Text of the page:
Diversity within yeast involved in spontaneous fermentation of pito

Thumbnail Image
Journal Title
Journal ISSN
Volume Title
A survey was conducted in ten (10) “Dagarti pito” production sites located in nine towns within eight administrative regions of Ghana to investigate diversity within yeast varieties involved in the spontaneous fermentation of Dagarti pito. Samples of dry yeast were obtained from commercial Dagarti pito producers from Tamale and Nyankpala (Northern Region); Ayigya- Kumasi and Monaco-Kumasi (Ashanti Region); Accra (Greater- Accra Region); Cape Coast (Central Region); Takoradi (Western Region); Sunyani (Brong Ahafo Region); Ho (Volta Region) and Suhum (Eastern Region). For purposes of comparison, dry yeast was also sampled from three dolo production sites in Ouagadougou, Burkina Faso. Yeast populations ranged between 106 and 108 cfu g-1. Twenty-five yeast isolates from each site were characterized phenotypically by colony and cell morphology as well as carbohydrate assimilation profiling, using the API ID 32 C Kit (Biomerieux SA, Marcy L’Etoile, France). Ninety-nine percent (247) of the isolates showed colony and cell morphologies typical of S. cerevisiae. Of these, 72 % (179) had fifty-three carbohydrate assimilation profiles similar to S. cerevisiae (according to Vaughan-Martini and Martini, 1998) and were subsequently identified as such while 28 % (68) which had four carbohydrate assimilation profiles atypical of S. cerevisiae or any other member of the sensu stricto complex could not be identified in API galleries. Two isolates (1%) which had colony and cell morphologies atypical of S. cerevisiae, and a broad-spectrum assimilation profile, were identified as Candida kefyr. Genotyping of five randomly selected isolates from each site was carried out using the Polymerase Chain Reaction (PCR) to amplify the region spanning the two intergenic transcribed spacers (ITS) and the 5.8S ribosomal gene (ITS1-5.8S rDNA-ITS2), followed by restriction analysis (ITS-PCR+RFLP) of the product, as well as Pulsed Field Gel Electrophoresis (PFGE). The genetic analyses indicated that all of them belonged to S. cerevisiae, notwithstanding the phenotypic differences. The mitochondrial cytochrome-c oxidase II gene (COX 2) of four isolates representing the four chromosome profile groupings that emerged after PFGE, were then sequenced to confirm their close relatedness to S. cerevisiae, particularly type strain CBS1171. Two isolates randomly selected from each of the ten production sites, (one with a broad carbohydrate assimilation spectrum and the other with a narrow carbohydrate assimilation spectrum) and assessed for technological properties showed different patterns of growth and flocculation without much change in pH during fermentation, and most of them produced pito having sensory attributes which compared favorably with commercially produced pito. Pito produced with each of ten out of the twenty yeast strains from Ghana used for the earlier investigations and three from Burkina Faso was analyzed by headspace, for its aroma constituents. All ten Ghanaian isolates could form aromatic compounds representing the alcohols, esters, and ketones which are among reported typical flavor compounds of conventional beer. This study has demonstrated diversity within S. cerevisiae strains involved in fermentation of pito wort. These strains possess desirable technological properties, including sufficient growth during fermentation and efficient hydrolysis of sugars for biomass enhancement. They also demonstrated fermentation activities, particularly, ethanol production, formation of aroma compounds and metabolites, which impart appropriate sensory attributes to pito.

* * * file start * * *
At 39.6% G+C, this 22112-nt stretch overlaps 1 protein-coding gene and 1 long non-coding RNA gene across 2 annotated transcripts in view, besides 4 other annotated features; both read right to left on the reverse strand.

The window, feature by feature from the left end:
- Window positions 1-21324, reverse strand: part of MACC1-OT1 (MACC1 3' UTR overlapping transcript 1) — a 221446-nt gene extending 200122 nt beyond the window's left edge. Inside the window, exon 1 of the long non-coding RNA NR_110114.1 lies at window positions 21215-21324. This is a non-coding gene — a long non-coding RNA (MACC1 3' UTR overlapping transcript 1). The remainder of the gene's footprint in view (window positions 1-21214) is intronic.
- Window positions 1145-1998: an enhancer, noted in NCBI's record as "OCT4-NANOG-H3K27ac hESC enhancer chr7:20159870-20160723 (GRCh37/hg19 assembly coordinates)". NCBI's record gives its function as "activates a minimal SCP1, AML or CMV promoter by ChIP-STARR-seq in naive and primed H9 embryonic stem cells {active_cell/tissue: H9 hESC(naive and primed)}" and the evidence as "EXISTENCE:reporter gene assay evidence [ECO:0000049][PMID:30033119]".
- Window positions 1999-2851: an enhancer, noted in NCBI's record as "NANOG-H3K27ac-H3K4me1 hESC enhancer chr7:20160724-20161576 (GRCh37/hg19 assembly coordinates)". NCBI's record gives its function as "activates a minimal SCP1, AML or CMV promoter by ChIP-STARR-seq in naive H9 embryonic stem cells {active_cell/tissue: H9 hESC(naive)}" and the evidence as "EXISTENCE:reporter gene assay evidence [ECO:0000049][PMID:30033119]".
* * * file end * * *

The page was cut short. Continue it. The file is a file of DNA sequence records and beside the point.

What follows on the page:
A Thesis submitted to the Department of Theoretical and Applied Biology, Faculty of Biosciences, College of Science, Kwame Nkrumah University of Science and Technology in partial fulfillment of the requirements for the degree of Doctor Of Philosophy (Biological Sciences)